NEW DELHI -- In his first direct reference to the deadly violence in Dadri on September 28, Prime Minister Narendra Modi said that he was saddened by the lynching of Mohammad Akhlaq, but he dissociated the central government from the incident.
Akhlaq, a 52-year-old ironsmith from Bisada village in Uttar Pradesh, was beaten to death by a Hindu mob alleging that he had slaughtered a calf and stored beef in his refrigerator. Last week, results of a forensic test revealed that the meat was mutton, as Akhlaq's family had claimed, and not beef. "Incidents like Dadri and Ghulam Ali are really sad but what is the role of the Centre in these incidents?"
In an interview with the Anandabazar Patrika group, Modi said, "Incidents like Dadri and Ghulam Ali are really sad but what is the role of the Centre in these incidents?”
Last week, Pakistan ghazal maestro Ghulam Ali's concerts in Mumbai and Pune were cancelled following protests by Shiv Sena which has an alliance with the BJP at the centre.
Modi's silence on the Dadri lynching for ten days since Akhlaq was killed was widely criticised by the opposition and on social media.
Addressing an election rally in Nawada in Bihar on Thursday, ahead of the state elections, Modi said that communal politics should be put to an end, but he did not make a direct reference to the Dadri lynching.
"I want to appeal to everyone that please don't listen to hate speech," he said, urging Hindus and Muslims to fight poverty, and not each other.
Speaking with ABP, Modi also accused the opposition of polarising the nation. "The BJP has always opposed pseudo secularism. Opposition regularly alleges BJP of igniting communal flare but isn’t the opposition doing polarisation now?"
"The BJP has always opposed pseudo secularism. Opposition regularly alleges BJP of igniting communal flare but isn’t the opposition doing polarisation now?" he said.
These issues, Modi said, could be resolved through dialogue. "BJP never supports such incidents," he said.
So far, nine out of the 10 people named in the FIR in connection with Akhlaq's death have been arrested by the U.P. police. Several of them are reportedly related to Sanjay Rana, who does not hold a BJP post, but is an influential party worker. His son Vishal, suspected of organising the mob, has also been taken into custody.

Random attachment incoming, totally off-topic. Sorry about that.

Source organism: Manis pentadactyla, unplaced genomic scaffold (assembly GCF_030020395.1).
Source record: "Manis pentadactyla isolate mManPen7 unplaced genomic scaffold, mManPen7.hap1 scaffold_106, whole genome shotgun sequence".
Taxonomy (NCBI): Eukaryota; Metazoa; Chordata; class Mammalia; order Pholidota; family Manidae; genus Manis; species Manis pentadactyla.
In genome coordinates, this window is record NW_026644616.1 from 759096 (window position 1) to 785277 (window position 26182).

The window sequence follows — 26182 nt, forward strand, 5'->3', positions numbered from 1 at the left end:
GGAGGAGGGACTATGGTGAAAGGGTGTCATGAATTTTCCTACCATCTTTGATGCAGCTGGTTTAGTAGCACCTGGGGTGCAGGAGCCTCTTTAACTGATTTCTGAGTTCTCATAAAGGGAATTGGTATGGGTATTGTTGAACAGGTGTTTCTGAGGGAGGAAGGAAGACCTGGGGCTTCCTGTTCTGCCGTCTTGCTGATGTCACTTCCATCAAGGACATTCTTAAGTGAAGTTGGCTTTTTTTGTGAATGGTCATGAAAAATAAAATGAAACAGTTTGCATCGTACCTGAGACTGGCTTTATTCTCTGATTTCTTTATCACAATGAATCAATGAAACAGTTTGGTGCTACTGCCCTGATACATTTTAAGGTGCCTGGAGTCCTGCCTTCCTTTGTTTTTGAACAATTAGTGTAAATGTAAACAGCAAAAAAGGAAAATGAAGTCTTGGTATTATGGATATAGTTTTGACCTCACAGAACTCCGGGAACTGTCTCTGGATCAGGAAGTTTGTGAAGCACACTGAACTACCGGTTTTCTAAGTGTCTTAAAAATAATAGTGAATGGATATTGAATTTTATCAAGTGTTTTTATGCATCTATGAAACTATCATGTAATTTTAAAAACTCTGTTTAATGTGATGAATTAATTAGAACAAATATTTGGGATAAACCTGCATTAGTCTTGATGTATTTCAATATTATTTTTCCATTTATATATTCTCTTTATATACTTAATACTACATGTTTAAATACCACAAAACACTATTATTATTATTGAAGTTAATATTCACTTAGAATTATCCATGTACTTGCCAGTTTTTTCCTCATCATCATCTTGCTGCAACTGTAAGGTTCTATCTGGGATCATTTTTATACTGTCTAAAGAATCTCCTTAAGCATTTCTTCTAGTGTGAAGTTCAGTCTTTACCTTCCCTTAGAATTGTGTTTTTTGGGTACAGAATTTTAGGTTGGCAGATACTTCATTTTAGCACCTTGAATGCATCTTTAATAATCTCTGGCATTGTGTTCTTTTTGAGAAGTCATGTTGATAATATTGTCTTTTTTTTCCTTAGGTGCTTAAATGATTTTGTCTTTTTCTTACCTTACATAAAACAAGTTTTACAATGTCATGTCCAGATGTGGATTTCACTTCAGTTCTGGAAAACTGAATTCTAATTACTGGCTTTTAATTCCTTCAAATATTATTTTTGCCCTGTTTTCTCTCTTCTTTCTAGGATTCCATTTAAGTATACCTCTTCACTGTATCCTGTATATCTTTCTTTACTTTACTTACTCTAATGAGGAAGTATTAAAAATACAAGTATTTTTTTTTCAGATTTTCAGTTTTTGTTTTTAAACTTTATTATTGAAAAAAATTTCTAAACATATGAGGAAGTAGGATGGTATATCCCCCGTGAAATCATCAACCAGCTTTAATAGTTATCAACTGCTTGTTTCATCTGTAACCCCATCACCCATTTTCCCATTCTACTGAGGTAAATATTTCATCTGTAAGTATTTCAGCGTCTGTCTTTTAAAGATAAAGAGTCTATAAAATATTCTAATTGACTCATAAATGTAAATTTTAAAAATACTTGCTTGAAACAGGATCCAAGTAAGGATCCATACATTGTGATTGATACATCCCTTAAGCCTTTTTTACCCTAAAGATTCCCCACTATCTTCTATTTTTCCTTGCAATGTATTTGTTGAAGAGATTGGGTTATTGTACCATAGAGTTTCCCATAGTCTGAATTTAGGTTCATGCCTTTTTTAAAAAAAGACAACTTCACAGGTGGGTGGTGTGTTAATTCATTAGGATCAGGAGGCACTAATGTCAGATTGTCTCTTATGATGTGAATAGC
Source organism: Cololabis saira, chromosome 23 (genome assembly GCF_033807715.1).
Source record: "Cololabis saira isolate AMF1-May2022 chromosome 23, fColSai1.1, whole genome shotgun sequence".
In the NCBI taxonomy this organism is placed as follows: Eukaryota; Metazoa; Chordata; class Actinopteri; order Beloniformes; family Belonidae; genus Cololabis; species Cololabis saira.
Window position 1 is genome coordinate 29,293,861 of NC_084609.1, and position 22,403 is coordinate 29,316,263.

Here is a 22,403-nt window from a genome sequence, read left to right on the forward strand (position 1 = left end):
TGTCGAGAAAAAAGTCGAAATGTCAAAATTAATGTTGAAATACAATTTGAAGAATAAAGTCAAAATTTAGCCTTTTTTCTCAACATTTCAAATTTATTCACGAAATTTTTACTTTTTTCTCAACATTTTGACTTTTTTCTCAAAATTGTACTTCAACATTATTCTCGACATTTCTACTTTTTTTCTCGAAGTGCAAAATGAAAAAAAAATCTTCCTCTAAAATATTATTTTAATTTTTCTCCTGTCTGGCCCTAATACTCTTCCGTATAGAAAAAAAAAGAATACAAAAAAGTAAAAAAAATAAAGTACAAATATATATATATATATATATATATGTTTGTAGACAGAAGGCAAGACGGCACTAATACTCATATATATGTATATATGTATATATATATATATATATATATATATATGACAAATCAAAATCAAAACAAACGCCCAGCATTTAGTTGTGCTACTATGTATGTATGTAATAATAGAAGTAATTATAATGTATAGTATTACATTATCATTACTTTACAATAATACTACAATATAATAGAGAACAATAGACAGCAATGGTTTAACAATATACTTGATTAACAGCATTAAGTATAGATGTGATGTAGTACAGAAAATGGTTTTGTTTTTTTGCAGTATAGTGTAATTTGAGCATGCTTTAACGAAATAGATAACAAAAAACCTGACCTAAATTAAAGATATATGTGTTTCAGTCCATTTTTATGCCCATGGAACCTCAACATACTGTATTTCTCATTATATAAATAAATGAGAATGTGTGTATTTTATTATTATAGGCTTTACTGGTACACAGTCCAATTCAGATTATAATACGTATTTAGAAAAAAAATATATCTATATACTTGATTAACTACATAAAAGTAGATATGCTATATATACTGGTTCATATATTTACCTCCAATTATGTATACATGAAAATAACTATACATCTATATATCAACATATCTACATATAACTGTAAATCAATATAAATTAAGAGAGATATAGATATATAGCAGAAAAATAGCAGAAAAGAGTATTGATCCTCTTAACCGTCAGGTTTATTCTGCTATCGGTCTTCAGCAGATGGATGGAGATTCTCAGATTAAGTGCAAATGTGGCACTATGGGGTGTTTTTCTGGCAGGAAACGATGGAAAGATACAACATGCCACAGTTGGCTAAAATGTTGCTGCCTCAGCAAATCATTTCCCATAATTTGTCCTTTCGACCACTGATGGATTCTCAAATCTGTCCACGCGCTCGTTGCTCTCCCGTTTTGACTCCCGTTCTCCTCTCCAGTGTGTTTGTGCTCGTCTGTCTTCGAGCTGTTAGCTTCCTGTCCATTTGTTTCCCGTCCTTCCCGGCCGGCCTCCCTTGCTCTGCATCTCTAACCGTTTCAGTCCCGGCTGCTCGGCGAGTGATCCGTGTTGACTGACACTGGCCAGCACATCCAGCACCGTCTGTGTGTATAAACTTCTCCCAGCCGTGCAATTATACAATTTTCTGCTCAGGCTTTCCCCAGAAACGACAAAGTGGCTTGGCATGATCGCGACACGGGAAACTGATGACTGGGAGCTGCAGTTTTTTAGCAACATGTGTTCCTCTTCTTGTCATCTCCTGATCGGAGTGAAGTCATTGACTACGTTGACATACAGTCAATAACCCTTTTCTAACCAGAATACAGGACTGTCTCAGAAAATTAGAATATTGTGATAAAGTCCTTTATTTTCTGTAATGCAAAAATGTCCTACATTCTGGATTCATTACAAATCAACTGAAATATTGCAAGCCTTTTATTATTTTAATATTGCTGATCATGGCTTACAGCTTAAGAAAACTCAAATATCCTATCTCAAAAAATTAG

While Modi accused the opposition of "polarisation," political parties rebuked Modi's attempt to distance the central government from the Dadri and Ghulam Ali incidents.
"It's not appropriate to try to wash of your hands by saying that the Central Government has no role to play in such incidents. Look at what happened in Mumbai, it is the BJP government which is facing all sorts of issues from its own allies. You can't have divisive forces become so strong that they over come ethos of our cultural heritage," Congress Party leader Sachin Pilot told ANI.
The Aam Aadmi Party accused Modi of speaking as a BJP leader and not as the prime minister of India. "It seems as if Modiji made these remarks as the prime minister of BJP and not as the prime minister of India," said AAP spokesperson Ashutosh.
Shortly after Modi criticised the Ghulam Ali incident, Shiv Sena hit back by raking up the 2002 Gujarat Riots in which the vast majority of those killed - official records puts the figure at 1,044 - were Muslims.
The riot was triggered after the torching of the Sabarmati Express train near the Godhra railway station in Gujarat, which claimed 59 lives, mostly Hindu pilgrims, who were returning from Ayodhya.
While cleared of any wrongdoing by a Supreme Court monitored investigation, Modi, who was the chief minister of Gujarat, is tainted by accusations of holding back the administration from cracking down on the religious violence in time to prevent the carnage.
“PM Modi got worldwide recognition because of Godhra and Ahmedabad incidents and we also respect him because of that, but if he has made such comments on Khurshid Mahmud Kasuri and Ghulam Ali then it is unfortunate," senior Shiv Sena leader Sanjay Raut said on Wednesday.